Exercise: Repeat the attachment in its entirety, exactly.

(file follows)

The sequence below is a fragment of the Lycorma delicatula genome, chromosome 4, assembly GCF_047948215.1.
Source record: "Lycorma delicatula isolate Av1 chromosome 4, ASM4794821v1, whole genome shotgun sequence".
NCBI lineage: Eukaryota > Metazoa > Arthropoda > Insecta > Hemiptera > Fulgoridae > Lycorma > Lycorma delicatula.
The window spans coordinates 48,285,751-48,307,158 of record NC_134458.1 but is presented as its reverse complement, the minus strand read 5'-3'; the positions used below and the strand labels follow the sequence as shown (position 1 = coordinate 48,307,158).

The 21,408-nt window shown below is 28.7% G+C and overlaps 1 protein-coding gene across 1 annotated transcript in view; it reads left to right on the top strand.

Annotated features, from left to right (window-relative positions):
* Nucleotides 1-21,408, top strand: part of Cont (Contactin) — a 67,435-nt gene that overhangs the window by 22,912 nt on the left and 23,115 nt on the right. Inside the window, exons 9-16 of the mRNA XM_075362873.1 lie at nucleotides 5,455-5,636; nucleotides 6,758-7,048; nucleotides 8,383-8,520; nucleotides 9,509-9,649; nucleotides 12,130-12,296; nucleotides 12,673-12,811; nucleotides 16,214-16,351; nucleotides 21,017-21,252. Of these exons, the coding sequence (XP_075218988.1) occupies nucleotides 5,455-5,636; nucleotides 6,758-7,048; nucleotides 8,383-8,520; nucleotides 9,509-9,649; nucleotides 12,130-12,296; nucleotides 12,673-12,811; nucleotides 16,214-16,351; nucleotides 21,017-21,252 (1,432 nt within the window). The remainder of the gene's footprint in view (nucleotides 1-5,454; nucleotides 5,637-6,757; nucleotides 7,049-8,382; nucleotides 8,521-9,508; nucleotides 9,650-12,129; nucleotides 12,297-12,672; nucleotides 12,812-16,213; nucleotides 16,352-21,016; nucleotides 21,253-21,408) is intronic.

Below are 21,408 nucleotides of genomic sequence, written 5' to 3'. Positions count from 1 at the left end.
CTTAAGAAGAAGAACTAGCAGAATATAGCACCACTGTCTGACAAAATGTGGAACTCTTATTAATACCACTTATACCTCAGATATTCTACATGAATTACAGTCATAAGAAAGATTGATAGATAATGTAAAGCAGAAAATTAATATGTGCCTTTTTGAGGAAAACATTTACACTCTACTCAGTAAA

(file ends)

The sequence below is a fragment of the Lycorma delicatula genome, chromosome 4, assembly GCF_047948215.1.
Source record: "Lycorma delicatula isolate Av1 chromosome 4, ASM4794821v1, whole genome shotgun sequence".
NCBI lineage: Eukaryota > Metazoa > Arthropoda > Insecta > Hemiptera > Fulgoridae > Lycorma > Lycorma delicatula.
The window spans coordinates 48,285,751-48,307,158 of record NC_134458.1 but is presented as its reverse complement, the minus strand read 5'-3'; the positions used below and the strand labels follow the sequence as shown (position 1 = coordinate 48,307,158).

The 21,408-nt window shown below is 28.7% G+C and overlaps 1 protein-coding gene across 1 annotated transcript in view; it reads left to right on the top strand.

Annotated features, from left to right (window-relative positions):
* Nucleotides 1-21,408, top strand: part of Cont (Contactin) — a 67,435-nt gene that overhangs the window by 22,912 nt on the left and 23,115 nt on the right. Inside the window, exons 9-16 of the mRNA XM_075362873.1 lie at nucleotides 5,455-5,636; nucleotides 6,758-7,048; nucleotides 8,383-8,520; nucleotides 9,509-9,649; nucleotides 12,130-12,296; nucleotides 12,673-12,811; nucleotides 16,214-16,351; nucleotides 21,017-21,252. Of these exons, the coding sequence (XP_075218988.1) occupies nucleotides 5,455-5,636; nucleotides 6,758-7,048; nucleotides 8,383-8,520; nucleotides 9,509-9,649; nucleotides 12,130-12,296; nucleotides 12,673-12,811; nucleotides 16,214-16,351; nucleotides 21,017-21,252 (1,432 nt within the window). The remainder of the gene's footprint in view (nucleotides 1-5,454; nucleotides 5,637-6,757; nucleotides 7,049-8,382; nucleotides 8,521-9,508; nucleotides 9,650-12,129; nucleotides 12,297-12,672; nucleotides 12,812-16,213; nucleotides 16,352-21,016; nucleotides 21,253-21,408) is intronic.

Below are 21,408 nucleotides of genomic sequence, written 5' to 3'. Positions count from 1 at the left end.
CTTAAGAAGAAGAACTAGCAGAATATAGCACCACTGTCTGACAAAATGTGGAACTCTTATTAATACCACTTATACCTCAGATATTCTACATGAATTACAGTCATAAGAAAGATTGATAGATAATGTAAAGCAGAAAATTAATATGTGCCTTTTTGAGGAAAACATTTACACTCTACTCAGTAAA